|Publication number||US6438748 B1|
|Application number||US 09/265,963|
|Publication date||Aug 20, 2002|
|Filing date||Mar 11, 1999|
|Priority date||Mar 12, 1998|
|Also published as||CA2322965A1, CA2322965C, CN1143208C, CN1300389A, DE19810807A1, EP1062579A2, EP1062579B1, WO1999046678A2, WO1999046678A3|
|Publication number||09265963, 265963, US 6438748 B1, US 6438748B1, US-B1-6438748, US6438748 B1, US6438748B1|
|Inventors||Bengt Erik Ingemar Gard, Lars-Örjan Kling, Sten Edvard Johnsson|
|Original Assignee||Telefonaktiebolaget L M Ericsson (Publ)|
|Export Citation||BiBTeX, EndNote, RefMan|
|Patent Citations (13), Non-Patent Citations (2), Referenced by (53), Classifications (15), Legal Events (4)|
|External Links: USPTO, USPTO Assignment, Espacenet|
The present invention relates to a message conversion apparatus. Further, the present invention relates to a software processing device and to a method for conversion of messages.
In performing the upgrade of software there is usually some kind of disturbance to the operation of the system being upgraded. This disturbance can range from a total system shutdown during hours and possible days to a short disruption of possibly only some limited part of the total functionality of the system, e.g., a few seconds. Conceivably, there may be no disturbance at all although this is typically not the case in real existing systems. However, for systems like communication exchanges, it is of great importance that any disturbance is small and as short as possible.
To achieve a disturbance-free upgrade of software even with permanently long executing software modules it is a pre-requisite that new software is upgraded with all necessary data from the old software while the old software is continuously executed. When data of new software has reached the same state as data of old software the new software takes over execution.
The simplest method to upgrade software is to stop the execution of old software, load new software, and finally to start the new software. Using this method no data is transferred between the old software and the new software. Further, all established software processes are lost and the execution of software is stopped during the load and start of the new software. Usually, this method is used, e.g., for workstations and personal computers.
An improved approach for a communication system has been described in “Remote upgrading and updating of AXE 10 software”, page 66, 67 Ericsson Review No. 2, 1996. Here, the new software is loaded while the old software is still handling establishment of services provided to subscribers. Data is transferred between old software and new software. Data variables containing data to be transferred are identified in so-called data change information and can either be of the type copy or convert. For each convert data variable a conversion program specified in the data change information is executed to achieve the transformations and to transfer the conversion output to the new software. However, during the transfer of the data necessary for already established services from the old software to the new software the establishment of additional services is stopped.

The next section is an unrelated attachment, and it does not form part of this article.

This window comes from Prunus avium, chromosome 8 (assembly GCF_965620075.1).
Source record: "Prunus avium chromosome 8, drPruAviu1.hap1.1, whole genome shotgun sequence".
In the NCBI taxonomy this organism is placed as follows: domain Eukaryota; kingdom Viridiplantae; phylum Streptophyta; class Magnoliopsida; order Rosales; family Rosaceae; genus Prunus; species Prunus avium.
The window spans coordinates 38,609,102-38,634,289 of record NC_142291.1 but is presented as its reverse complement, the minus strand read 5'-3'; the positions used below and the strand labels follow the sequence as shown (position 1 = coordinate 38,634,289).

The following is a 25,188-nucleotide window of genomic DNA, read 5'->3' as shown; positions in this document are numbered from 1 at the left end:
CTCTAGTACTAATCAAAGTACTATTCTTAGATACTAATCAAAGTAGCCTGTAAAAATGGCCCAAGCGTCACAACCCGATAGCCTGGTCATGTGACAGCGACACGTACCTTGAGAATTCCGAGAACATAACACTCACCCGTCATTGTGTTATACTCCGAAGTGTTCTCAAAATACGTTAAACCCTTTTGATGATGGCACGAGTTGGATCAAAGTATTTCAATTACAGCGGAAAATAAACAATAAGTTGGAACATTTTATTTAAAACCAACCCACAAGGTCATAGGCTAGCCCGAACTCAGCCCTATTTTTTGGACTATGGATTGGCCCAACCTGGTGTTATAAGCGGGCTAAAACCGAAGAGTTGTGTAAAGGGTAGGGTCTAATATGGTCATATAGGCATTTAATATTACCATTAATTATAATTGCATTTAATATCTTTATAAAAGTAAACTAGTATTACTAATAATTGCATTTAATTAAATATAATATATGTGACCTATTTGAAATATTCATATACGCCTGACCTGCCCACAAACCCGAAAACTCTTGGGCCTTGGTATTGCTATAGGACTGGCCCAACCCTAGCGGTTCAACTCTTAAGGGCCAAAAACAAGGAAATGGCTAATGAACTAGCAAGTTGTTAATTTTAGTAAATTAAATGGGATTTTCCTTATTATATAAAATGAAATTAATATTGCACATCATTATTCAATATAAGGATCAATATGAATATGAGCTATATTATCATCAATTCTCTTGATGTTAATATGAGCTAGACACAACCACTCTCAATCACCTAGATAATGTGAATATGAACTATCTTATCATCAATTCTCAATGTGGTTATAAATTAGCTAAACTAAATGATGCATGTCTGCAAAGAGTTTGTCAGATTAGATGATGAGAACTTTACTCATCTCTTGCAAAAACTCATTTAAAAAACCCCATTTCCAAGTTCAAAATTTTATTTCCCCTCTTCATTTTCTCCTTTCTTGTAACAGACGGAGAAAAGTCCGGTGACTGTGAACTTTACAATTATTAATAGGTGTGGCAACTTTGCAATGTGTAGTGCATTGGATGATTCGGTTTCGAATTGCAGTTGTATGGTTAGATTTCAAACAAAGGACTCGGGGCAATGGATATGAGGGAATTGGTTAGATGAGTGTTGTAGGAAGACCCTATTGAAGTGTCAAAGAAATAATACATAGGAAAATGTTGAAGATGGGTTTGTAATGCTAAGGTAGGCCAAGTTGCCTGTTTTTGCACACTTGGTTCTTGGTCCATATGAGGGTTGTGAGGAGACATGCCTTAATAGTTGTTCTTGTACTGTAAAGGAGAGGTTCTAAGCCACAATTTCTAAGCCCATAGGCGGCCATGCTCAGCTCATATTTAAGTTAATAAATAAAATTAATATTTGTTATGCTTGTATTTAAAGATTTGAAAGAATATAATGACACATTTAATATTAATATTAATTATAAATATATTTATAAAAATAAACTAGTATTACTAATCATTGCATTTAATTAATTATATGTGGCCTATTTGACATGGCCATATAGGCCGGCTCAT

Thus, when performing a software upgrade there exists always a disturbance to the system being upgraded. This disturbance can range from a total system shut down during hours and possibly days to a short disruption of perhaps only some limited part of the total functionality of the system, i.e. a few seconds. However, in particular for system like telecommunication exchanges it is of great importance that any disturbance is as short as possible since increased system downtimes imply a loss of revenues to the service providers.
Further, while in systems containing a lot of software modules messages should survive a system upgrade this is currently not supported at all. Therefore, termination of messages lead to an increased disturbance of systems during upgrade. In particular, services may be aborted or canceled in case of a software upgrade which could not be allowable for certain services being related to, e.g., health care or security.
In view of the above, the object of the invention is to achieve a smooth upgrade of software in computer based systems.
According to a first aspect of the invention this object is achieved through a message conversion apparatus comprising an interface means for message conversion information describing at least one message being exchanged in a software processing system before and after an upgrade of the software processing system, and a message conversion means adapted to convert the message into the new representation for the upgraded software processing system in compliance with the specifications given in the message conversion information.